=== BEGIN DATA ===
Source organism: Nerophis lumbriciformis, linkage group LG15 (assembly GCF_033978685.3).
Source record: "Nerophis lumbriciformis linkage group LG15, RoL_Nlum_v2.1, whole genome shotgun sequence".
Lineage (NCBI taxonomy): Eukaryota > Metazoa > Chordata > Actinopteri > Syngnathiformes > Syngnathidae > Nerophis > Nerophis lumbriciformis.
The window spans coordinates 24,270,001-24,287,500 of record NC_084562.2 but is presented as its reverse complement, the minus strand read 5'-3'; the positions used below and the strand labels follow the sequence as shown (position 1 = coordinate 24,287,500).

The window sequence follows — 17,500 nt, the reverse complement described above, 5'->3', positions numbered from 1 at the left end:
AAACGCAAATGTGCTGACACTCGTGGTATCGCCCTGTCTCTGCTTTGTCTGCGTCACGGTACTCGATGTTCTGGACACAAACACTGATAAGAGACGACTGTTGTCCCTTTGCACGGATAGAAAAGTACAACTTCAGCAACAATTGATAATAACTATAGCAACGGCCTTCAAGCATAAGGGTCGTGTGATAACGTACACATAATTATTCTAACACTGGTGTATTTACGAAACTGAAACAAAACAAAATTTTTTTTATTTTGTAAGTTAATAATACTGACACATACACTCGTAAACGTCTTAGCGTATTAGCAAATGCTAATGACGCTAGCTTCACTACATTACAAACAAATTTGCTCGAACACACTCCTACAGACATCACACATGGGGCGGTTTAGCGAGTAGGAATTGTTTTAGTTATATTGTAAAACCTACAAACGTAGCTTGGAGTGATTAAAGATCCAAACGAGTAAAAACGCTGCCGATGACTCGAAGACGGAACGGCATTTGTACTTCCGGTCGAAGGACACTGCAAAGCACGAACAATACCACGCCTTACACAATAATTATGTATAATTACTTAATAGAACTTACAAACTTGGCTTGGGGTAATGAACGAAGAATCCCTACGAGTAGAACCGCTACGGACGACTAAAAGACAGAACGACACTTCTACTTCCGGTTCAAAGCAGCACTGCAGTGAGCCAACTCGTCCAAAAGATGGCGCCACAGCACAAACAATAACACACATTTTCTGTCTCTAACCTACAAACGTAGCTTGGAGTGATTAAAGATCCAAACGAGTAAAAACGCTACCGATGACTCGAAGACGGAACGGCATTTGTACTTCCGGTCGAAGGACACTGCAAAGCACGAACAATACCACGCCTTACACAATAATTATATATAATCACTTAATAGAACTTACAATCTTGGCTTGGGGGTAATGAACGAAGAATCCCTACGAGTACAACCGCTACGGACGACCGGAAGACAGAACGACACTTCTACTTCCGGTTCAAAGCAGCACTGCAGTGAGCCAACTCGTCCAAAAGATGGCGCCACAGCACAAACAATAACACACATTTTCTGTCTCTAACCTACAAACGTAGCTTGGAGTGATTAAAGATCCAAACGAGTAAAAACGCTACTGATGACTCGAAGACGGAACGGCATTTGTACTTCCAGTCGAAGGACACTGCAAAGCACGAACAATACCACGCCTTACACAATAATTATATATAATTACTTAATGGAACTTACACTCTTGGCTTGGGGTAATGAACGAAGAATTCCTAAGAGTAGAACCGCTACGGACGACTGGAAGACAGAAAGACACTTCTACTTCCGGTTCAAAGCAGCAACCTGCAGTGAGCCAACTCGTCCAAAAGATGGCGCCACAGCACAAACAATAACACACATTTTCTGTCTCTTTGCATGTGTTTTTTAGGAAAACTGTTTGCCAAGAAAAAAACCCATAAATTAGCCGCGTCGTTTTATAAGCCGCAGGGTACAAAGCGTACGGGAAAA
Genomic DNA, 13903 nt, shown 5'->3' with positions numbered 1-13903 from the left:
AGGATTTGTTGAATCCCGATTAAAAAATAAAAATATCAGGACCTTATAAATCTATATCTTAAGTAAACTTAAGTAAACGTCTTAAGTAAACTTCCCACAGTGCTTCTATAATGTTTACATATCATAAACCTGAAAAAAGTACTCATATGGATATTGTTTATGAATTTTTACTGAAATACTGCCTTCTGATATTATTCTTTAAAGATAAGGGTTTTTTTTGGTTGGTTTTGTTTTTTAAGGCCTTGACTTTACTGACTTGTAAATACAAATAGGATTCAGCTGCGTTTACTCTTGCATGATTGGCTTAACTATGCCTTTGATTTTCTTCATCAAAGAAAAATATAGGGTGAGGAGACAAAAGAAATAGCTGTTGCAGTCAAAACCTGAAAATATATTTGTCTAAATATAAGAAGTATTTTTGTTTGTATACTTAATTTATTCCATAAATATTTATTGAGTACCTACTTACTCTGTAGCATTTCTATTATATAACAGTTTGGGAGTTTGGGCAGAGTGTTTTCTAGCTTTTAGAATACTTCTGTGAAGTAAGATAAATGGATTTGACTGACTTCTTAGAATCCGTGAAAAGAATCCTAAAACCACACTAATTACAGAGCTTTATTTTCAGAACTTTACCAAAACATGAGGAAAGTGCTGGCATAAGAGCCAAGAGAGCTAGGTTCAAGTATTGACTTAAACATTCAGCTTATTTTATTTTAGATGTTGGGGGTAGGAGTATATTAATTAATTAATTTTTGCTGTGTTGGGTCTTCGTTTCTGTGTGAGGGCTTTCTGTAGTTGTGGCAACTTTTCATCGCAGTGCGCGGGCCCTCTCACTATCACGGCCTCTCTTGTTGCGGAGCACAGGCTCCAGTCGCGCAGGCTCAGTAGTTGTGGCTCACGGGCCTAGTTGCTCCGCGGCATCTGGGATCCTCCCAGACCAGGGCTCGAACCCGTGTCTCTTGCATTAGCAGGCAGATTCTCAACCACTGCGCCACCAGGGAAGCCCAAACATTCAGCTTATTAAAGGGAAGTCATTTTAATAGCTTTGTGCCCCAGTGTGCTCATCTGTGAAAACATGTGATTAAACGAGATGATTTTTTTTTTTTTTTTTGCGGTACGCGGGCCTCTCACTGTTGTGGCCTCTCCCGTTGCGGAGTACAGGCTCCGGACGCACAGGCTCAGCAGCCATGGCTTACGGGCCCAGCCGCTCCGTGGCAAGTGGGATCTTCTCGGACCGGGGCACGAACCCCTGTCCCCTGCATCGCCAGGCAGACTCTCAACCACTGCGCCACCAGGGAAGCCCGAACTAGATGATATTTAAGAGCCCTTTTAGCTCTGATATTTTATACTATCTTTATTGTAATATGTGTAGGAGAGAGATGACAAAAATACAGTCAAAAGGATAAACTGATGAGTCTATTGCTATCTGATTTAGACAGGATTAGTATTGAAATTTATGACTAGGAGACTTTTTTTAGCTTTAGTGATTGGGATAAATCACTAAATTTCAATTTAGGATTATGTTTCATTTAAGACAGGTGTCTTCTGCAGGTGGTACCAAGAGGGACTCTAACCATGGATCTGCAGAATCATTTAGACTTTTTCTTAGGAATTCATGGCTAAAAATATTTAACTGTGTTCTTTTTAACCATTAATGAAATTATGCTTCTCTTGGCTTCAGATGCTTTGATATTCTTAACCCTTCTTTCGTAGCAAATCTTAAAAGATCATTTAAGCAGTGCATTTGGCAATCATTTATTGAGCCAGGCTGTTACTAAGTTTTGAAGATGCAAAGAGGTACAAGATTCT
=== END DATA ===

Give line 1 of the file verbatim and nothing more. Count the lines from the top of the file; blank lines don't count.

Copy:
Source organism: Nerophis lumbriciformis, linkage group LG15 (assembly GCF_033978685.3).